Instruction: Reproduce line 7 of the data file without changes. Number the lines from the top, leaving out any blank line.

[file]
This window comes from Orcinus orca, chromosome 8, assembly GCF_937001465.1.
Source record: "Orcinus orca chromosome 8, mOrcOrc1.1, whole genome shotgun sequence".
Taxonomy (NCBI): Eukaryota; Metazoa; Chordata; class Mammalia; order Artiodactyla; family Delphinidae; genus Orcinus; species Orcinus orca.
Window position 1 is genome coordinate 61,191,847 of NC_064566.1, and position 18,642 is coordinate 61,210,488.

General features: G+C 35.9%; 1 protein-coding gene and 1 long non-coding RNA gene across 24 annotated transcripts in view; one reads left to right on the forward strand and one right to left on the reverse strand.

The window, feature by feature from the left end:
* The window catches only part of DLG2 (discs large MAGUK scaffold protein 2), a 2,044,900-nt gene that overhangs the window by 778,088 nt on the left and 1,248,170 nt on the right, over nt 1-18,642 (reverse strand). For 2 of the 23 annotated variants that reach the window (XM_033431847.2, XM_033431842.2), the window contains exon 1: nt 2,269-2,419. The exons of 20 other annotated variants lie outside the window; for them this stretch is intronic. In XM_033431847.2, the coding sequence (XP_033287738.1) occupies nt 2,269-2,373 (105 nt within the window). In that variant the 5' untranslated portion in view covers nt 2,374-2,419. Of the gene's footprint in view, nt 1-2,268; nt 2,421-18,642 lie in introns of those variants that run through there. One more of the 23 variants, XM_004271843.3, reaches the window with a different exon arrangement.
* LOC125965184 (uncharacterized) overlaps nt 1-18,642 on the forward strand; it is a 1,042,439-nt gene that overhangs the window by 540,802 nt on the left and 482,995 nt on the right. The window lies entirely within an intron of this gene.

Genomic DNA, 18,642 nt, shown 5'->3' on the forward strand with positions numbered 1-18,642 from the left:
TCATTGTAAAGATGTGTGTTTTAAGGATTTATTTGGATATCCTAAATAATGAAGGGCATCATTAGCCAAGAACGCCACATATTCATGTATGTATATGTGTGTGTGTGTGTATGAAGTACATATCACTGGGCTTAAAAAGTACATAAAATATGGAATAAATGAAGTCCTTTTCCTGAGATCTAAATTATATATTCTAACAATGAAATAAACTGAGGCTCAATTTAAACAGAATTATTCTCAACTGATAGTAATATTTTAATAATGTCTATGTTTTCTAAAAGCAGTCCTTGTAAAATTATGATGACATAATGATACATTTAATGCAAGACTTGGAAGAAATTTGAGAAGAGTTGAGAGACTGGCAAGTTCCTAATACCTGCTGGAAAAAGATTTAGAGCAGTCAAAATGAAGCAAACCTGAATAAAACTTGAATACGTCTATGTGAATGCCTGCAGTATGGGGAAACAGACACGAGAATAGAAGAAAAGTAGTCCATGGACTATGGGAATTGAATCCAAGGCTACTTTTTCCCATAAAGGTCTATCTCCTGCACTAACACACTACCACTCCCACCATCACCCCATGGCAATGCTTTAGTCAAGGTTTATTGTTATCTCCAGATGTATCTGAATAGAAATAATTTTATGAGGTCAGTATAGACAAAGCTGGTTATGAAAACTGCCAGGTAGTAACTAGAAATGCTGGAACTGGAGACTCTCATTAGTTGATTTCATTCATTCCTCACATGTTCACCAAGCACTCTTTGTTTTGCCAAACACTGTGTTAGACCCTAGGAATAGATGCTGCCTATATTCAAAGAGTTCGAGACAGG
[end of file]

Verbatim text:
* The window catches only part of DLG2 (discs large MAGUK scaffold protein 2), a 2,044,900-nt gene that overhangs the window by 778,088 nt on the left and 1,248,170 nt on the right, over nt 1-18,642 (reverse strand). For 2 of the 23 annotated variants that reach the window (XM_033431847.2, XM_033431842.2), the window contains exon 1: nt 2,269-2,419. The exons of 20 other annotated variants lie outside the window; for them this stretch is intronic. In XM_033431847.2, the coding sequence (XP_033287738.1) occupies nt 2,269-2,373 (105 nt within the window). In that variant the 5' untranslated portion in view covers nt 2,374-2,419. Of the gene's footprint in view, nt 1-2,268; nt 2,421-18,642 lie in introns of those variants that run through there. One more of the 23 variants, XM_004271843.3, reaches the window with a different exon arrangement.